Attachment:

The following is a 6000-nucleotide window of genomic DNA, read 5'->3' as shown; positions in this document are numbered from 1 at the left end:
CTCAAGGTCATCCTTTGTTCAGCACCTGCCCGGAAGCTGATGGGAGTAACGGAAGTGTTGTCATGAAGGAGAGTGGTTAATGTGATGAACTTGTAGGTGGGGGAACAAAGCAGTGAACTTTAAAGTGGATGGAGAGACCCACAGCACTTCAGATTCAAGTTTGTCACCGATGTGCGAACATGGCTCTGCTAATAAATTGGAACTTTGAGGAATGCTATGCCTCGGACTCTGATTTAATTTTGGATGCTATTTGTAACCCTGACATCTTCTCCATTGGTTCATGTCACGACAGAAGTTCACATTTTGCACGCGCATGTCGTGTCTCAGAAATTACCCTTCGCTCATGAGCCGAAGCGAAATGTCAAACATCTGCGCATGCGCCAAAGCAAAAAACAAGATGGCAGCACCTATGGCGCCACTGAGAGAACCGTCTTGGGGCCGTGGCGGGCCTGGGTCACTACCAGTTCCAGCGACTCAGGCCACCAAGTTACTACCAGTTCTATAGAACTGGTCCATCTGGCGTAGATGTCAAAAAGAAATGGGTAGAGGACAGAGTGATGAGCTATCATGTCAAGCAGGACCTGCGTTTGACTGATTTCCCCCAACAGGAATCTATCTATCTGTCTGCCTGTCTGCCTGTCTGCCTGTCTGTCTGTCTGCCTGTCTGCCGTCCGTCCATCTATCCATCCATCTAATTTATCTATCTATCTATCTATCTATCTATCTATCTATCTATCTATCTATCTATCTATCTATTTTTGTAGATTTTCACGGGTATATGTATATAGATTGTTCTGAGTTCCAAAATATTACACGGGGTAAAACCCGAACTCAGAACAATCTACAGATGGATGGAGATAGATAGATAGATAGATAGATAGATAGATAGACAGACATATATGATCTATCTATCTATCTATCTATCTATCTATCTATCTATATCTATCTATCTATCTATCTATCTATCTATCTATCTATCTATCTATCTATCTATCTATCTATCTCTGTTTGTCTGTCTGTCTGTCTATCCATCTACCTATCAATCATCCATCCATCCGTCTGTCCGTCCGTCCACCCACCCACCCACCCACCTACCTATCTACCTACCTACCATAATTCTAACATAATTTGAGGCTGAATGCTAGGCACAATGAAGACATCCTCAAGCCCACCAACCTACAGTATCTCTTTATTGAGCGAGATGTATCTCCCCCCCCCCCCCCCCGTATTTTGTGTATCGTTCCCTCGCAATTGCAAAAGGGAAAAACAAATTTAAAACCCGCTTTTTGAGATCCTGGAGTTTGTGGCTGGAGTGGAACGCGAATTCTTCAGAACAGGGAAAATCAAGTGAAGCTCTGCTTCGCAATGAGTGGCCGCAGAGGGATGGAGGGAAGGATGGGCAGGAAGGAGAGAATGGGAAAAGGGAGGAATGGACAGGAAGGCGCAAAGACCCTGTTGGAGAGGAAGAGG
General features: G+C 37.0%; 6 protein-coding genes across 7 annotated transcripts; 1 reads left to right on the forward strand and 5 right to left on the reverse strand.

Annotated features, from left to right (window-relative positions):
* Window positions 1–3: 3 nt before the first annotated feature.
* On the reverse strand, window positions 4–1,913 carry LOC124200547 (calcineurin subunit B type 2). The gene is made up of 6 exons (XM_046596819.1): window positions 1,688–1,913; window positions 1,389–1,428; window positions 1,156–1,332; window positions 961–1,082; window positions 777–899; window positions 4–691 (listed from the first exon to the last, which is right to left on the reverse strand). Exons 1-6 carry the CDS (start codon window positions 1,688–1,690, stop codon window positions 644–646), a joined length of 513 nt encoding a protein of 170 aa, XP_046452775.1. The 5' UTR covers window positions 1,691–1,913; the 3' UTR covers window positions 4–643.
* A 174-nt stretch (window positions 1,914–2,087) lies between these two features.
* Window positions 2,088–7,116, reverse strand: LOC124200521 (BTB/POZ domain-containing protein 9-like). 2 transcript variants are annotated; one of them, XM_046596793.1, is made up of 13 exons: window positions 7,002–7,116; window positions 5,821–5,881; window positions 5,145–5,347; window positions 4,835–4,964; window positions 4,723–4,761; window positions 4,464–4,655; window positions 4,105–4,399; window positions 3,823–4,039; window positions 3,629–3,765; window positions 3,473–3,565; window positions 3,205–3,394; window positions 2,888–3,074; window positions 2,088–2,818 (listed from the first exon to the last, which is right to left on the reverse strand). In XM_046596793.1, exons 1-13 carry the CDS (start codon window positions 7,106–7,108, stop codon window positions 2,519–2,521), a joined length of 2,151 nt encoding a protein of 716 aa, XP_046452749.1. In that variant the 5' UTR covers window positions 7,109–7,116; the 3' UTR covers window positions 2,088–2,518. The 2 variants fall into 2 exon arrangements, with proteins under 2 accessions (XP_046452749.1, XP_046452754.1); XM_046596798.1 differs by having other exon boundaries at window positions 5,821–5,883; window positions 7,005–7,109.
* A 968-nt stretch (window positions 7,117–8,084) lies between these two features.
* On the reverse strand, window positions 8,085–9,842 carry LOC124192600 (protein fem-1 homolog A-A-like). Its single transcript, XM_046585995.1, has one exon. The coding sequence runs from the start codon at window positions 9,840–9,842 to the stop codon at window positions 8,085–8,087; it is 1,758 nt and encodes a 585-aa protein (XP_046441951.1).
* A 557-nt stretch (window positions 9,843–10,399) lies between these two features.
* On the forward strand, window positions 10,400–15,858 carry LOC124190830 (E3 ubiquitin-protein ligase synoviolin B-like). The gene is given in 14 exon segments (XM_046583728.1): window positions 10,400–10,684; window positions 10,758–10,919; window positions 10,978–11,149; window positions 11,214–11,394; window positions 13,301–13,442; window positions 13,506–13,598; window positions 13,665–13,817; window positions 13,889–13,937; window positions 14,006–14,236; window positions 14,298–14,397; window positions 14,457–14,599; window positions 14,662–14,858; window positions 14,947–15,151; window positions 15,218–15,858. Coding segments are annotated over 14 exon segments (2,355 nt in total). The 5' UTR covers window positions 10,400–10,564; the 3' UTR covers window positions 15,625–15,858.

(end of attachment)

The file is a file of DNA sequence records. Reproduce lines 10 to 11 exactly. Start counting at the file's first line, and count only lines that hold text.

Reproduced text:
* On the reverse strand, window positions 8,085–9,842 carry LOC124192600 (protein fem-1 homolog A-A-like). Its single transcript, XM_046585995.1, has one exon. The coding sequence runs from the start codon at window positions 9,840–9,842 to the stop codon at window positions 8,085–8,087; it is 1,758 nt and encodes a 585-aa protein (XP_046441951.1).
* A 557-nt stretch (window positions 9,843–10,399) lies between these two features.